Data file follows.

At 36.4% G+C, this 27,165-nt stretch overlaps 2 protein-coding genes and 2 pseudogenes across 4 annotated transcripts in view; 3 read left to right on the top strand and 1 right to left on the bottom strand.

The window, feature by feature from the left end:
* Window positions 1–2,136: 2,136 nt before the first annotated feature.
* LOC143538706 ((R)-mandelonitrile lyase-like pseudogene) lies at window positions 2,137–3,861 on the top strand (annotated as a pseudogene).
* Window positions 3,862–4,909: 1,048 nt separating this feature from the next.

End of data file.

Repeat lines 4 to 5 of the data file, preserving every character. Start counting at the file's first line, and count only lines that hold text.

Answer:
* LOC143538706 ((R)-mandelonitrile lyase-like pseudogene) lies at window positions 2,137–3,861 on the top strand (annotated as a pseudogene).
* Window positions 3,862–4,909: 1,048 nt separating this feature from the next.